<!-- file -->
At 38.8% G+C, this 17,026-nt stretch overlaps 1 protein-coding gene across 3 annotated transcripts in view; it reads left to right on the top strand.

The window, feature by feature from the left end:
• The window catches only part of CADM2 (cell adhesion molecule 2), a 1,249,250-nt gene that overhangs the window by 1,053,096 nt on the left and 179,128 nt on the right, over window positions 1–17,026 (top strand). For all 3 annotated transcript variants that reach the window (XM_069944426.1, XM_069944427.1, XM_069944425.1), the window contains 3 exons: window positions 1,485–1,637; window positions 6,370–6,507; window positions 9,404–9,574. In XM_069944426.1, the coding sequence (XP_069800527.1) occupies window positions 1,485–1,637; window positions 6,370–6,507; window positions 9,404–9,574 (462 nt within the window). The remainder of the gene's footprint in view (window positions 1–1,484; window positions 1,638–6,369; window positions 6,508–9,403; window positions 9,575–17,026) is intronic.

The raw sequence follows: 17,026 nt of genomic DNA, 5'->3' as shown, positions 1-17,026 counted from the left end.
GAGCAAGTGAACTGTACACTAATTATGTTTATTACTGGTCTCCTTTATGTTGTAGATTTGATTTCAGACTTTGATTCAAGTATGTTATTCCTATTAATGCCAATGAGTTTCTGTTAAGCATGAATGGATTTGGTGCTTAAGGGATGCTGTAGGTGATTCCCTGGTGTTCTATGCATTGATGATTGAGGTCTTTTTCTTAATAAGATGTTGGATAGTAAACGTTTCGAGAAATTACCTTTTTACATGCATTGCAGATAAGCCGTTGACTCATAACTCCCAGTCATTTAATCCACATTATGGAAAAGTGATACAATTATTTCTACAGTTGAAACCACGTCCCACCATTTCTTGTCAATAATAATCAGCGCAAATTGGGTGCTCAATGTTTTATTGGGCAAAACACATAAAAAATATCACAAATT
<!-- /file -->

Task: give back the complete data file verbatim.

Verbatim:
At 38.8% G+C, this 17,026-nt stretch overlaps 1 protein-coding gene across 3 annotated transcripts in view; it reads left to right on the top strand.

The window, feature by feature from the left end:
• The window catches only part of CADM2 (cell adhesion molecule 2), a 1,249,250-nt gene that overhangs the window by 1,053,096 nt on the left and 179,128 nt on the right, over window positions 1–17,026 (top strand). For all 3 annotated transcript variants that reach the window (XM_069944426.1, XM_069944427.1, XM_069944425.1), the window contains 3 exons: window positions 1,485–1,637; window positions 6,370–6,507; window positions 9,404–9,574. In XM_069944426.1, the coding sequence (XP_069800527.1) occupies window positions 1,485–1,637; window positions 6,370–6,507; window positions 9,404–9,574 (462 nt within the window). The remainder of the gene's footprint in view (window positions 1–1,484; window positions 1,638–6,369; window positions 6,508–9,403; window positions 9,575–17,026) is intronic.

The raw sequence follows: 17,026 nt of genomic DNA, 5'->3' as shown, positions 1-17,026 counted from the left end.
GAGCAAGTGAACTGTACACTAATTATGTTTATTACTGGTCTCCTTTATGTTGTAGATTTGATTTCAGACTTTGATTCAAGTATGTTATTCCTATTAATGCCAATGAGTTTCTGTTAAGCATGAATGGATTTGGTGCTTAAGGGATGCTGTAGGTGATTCCCTGGTGTTCTATGCATTGATGATTGAGGTCTTTTTCTTAATAAGATGTTGGATAGTAAACGTTTCGAGAAATTACCTTTTTACATGCATTGCAGATAAGCCGTTGACTCATAACTCCCAGTCATTTAATCCACATTATGGAAAAGTGATACAATTATTTCTACAGTTGAAACCACGTCCCACCATTTCTTGTCAATAATAATCAGCGCAAATTGGGTGCTCAATGTTTTATTGGGCAAAACACATAAAAAATATCACAAATT